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Unlimited contributions give 'Super PACs' power to change presidential race

By Jessica Hopper
Rock Center

With the South Carolina primary less than a week away, residents of the state are being bombarded with a barrage of political advertisements funded by Super PACs.

“It’s coming in fast and furious,” said Randy Cable of South Carolina’s conservative talk radio station WORD.

Cable said that Super PACs are buying up a majority of his station’s air time. 

“They’re a game changer,” Cable told Rock Center Special Correspondent Ted Koppel in an interview scheduled to air Monday night.

This election season is the first presidential race to feel the influence of Super PACs, political action committees that can receive unlimited money from individuals, corporations and unions.  Some of these Super PACs have morphed into powerful outside organizations working solely on electing a presidential candidate of their choosing.  While a campaign supporter can only donate $2500 directly to a presidential candidate, he or she can donate unlimited amounts of money to a Super PAC supporting the same candidate. 

“The Super PACs are outspending the candidate committees two to one at this point in time,” Cable said.  “The ones that are buying the most [air time] are going to have the biggest impact.  You know, just like in the world of business and advertising, politics goes the same way.  Those that spend the most have the biggest impact.”

Every major GOP presidential candidate has a Super PAC supporting their campaign.  Super PACs are supposed to operate independently of the candidates, meaning they can’t communicate directly with the politicians and their campaign staff.  Super PACs have been effective even with the communication barrier, because they are often run by people who already know how the candidates think.  A look at whose running the Super PACs reveals a roster of former staffers and advisers to the presidential candidates.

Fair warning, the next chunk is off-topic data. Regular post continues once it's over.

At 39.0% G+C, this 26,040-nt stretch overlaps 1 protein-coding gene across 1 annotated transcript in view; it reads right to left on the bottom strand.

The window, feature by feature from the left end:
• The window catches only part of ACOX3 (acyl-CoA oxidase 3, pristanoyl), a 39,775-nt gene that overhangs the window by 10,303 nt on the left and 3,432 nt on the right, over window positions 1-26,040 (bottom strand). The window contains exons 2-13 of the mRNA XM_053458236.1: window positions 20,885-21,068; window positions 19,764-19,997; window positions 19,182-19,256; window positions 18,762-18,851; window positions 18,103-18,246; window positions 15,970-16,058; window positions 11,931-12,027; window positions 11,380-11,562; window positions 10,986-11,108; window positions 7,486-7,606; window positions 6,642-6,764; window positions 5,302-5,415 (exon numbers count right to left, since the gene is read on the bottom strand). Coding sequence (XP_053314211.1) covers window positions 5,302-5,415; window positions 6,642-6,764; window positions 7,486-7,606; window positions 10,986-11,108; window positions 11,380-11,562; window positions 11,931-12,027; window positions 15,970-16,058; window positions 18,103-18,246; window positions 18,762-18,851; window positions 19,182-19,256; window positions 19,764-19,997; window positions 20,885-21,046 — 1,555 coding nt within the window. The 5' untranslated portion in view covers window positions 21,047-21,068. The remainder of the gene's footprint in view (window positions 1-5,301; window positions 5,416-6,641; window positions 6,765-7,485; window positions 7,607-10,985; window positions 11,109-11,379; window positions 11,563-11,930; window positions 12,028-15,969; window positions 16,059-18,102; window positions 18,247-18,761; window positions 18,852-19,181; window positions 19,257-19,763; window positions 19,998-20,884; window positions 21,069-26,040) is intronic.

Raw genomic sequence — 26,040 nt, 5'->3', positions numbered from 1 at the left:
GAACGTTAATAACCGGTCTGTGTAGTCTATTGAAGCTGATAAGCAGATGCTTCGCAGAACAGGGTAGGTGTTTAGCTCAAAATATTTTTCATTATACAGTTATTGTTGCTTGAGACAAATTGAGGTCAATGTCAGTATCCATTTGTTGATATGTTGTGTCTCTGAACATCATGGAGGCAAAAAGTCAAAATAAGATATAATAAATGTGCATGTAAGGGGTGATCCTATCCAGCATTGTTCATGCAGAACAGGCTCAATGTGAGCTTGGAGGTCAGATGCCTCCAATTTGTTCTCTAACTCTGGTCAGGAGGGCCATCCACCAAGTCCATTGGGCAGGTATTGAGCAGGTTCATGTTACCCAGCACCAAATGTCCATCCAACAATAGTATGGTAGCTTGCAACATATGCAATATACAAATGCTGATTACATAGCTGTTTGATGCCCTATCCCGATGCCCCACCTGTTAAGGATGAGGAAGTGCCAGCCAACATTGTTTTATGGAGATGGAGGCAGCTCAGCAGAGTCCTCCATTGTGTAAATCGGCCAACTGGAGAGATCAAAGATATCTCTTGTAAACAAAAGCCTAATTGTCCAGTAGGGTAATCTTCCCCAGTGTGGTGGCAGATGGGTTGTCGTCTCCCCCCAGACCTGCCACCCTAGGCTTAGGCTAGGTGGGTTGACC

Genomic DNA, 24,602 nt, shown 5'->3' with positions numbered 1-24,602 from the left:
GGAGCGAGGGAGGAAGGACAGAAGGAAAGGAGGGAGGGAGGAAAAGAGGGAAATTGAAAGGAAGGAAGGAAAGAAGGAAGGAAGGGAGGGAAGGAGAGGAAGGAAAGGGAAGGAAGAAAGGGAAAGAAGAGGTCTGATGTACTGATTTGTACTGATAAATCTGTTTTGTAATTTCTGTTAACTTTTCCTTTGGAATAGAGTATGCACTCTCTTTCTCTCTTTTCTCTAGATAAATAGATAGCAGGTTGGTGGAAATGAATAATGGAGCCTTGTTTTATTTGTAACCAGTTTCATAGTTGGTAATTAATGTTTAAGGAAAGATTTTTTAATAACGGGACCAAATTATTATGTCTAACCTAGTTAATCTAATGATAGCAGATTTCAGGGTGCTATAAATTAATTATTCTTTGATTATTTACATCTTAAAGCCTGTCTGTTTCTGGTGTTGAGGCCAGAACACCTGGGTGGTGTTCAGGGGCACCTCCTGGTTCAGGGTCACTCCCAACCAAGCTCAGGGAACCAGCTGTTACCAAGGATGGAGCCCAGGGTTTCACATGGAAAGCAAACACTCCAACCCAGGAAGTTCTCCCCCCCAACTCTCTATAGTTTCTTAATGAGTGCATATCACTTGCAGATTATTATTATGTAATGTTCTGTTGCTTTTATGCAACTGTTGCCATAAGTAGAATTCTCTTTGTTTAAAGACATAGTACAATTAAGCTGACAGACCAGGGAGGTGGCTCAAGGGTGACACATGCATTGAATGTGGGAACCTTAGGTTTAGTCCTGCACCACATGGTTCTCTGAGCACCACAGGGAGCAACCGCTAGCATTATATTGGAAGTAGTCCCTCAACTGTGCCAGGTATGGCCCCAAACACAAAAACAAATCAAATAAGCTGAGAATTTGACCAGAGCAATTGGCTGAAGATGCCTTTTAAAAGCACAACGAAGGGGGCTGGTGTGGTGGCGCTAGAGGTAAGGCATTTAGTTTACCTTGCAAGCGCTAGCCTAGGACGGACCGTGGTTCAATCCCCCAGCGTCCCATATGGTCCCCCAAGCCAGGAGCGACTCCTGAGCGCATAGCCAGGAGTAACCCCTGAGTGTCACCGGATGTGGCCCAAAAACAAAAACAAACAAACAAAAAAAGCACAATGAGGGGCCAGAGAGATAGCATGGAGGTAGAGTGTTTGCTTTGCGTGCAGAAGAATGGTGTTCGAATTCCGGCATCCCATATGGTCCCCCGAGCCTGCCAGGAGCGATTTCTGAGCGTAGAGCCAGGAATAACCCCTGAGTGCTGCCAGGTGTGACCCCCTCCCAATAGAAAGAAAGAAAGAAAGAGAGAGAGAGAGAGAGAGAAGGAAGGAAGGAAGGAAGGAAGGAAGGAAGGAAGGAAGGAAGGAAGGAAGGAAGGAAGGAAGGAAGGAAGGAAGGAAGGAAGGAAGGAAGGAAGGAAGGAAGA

Carl Forti, a former political director for Mitt Romney, helped launch the ‘Restore Our Future’ Super PAC in 2010. The Super PAC supports Romney's campaign for president.

Koppel asked Forti, "Some of the research I've read on you and your organization suggests that you may by the end of this political year have spent four hundred million dollars on the campaign. Is that fair? Does that seem reasonable?"

Forti responded by saying, "Potentially. Well, that seems a little high probably, but between the different entities it may be three hundred, three-fifty."

Of those criticizing the millions raised by Super PACs, Forti said, “There’s a lot of criticism leveled at Super PACs, but we’re just operating under the laws as provided."

The Citizens United Supreme Court decision in 2010 allowed the unique political action committees to form.  In the case of Citizens United against the Federal Election Commission, the Supreme Court ultimately ruled that the government could not limit political spending by corporations.

Some of this election year’s most negative advertising has come from Super PACs, giving candidates a way to effectively attack an opponent without having the blame pinned directly on them. 

At a press conference held Monday morning in South Carolina, Republican presidential candidate Jon Huntsman cited the negative tone of this year's campaign when he announced he was dropping out of the race.

"This race has degenerated into an onslaught of negative and personal attacks not worthy of the American people and not worthy of this critical time in our nation's history," Huntsman said.

Political analysts say that an anti-Newt Gingrich ad run by ‘Restore Our Future’ during the lead-up to the Iowa Caucuses significantly impacted Gingrich’s one-time lead. Gingrich finished fourth in the caucuses.

“We learned in Iowa, if you unilaterally disarm, you might as well not run.  If you allow other candidates to have a scorched earth, multimillion dollar ad campaign and there’s nothing that responds, they simply, by constant defamation drive you down,” Gingrich told Koppel.